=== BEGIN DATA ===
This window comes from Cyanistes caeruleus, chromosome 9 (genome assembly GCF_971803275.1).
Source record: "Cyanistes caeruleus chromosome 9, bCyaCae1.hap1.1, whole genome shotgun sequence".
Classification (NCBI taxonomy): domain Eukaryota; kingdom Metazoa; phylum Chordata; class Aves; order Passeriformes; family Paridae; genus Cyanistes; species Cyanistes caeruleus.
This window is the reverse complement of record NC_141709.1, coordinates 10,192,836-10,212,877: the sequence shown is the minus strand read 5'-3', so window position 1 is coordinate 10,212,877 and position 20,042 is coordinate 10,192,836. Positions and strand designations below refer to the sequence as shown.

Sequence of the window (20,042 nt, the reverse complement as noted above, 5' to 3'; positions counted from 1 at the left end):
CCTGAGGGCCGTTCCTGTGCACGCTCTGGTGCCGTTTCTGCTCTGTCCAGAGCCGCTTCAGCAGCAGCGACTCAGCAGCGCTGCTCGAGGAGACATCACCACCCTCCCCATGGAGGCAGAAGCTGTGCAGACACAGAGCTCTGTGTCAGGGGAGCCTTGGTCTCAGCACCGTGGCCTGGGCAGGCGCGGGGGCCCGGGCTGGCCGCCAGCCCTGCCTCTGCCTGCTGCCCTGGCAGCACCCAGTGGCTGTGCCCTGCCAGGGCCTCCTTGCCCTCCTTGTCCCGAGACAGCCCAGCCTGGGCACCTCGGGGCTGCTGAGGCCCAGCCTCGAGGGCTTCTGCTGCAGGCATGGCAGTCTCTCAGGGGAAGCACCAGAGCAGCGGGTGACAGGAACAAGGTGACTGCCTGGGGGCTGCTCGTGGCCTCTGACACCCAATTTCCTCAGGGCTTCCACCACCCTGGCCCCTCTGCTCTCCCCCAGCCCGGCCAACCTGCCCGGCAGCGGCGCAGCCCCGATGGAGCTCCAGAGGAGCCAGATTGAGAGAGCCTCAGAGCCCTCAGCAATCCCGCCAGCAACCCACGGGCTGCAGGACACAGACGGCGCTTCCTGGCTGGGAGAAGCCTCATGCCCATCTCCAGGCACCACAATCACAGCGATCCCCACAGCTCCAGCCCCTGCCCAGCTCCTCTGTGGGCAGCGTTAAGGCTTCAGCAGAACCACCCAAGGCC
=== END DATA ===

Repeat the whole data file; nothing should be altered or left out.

This window comes from Cyanistes caeruleus, chromosome 9 (genome assembly GCF_971803275.1).
Source record: "Cyanistes caeruleus chromosome 9, bCyaCae1.hap1.1, whole genome shotgun sequence".
Classification (NCBI taxonomy): domain Eukaryota; kingdom Metazoa; phylum Chordata; class Aves; order Passeriformes; family Paridae; genus Cyanistes; species Cyanistes caeruleus.
This window is the reverse complement of record NC_141709.1, coordinates 10,192,836-10,212,877: the sequence shown is the minus strand read 5'-3', so window position 1 is coordinate 10,212,877 and position 20,042 is coordinate 10,192,836. Positions and strand designations below refer to the sequence as shown.

Sequence of the window (20,042 nt, the reverse complement as noted above, 5' to 3'; positions counted from 1 at the left end):
CCTGAGGGCCGTTCCTGTGCACGCTCTGGTGCCGTTTCTGCTCTGTCCAGAGCCGCTTCAGCAGCAGCGACTCAGCAGCGCTGCTCGAGGAGACATCACCACCCTCCCCATGGAGGCAGAAGCTGTGCAGACACAGAGCTCTGTGTCAGGGGAGCCTTGGTCTCAGCACCGTGGCCTGGGCAGGCGCGGGGGCCCGGGCTGGCCGCCAGCCCTGCCTCTGCCTGCTGCCCTGGCAGCACCCAGTGGCTGTGCCCTGCCAGGGCCTCCTTGCCCTCCTTGTCCCGAGACAGCCCAGCCTGGGCACCTCGGGGCTGCTGAGGCCCAGCCTCGAGGGCTTCTGCTGCAGGCATGGCAGTCTCTCAGGGGAAGCACCAGAGCAGCGGGTGACAGGAACAAGGTGACTGCCTGGGGGCTGCTCGTGGCCTCTGACACCCAATTTCCTCAGGGCTTCCACCACCCTGGCCCCTCTGCTCTCCCCCAGCCCGGCCAACCTGCCCGGCAGCGGCGCAGCCCCGATGGAGCTCCAGAGGAGCCAGATTGAGAGAGCCTCAGAGCCCTCAGCAATCCCGCCAGCAACCCACGGGCTGCAGGACACAGACGGCGCTTCCTGGCTGGGAGAAGCCTCATGCCCATCTCCAGGCACCACAATCACAGCGATCCCCACAGCTCCAGCCCCTGCCCAGCTCCTCTGTGGGCAGCGTTAAGGCTTCAGCAGAACCACCCAAGGCC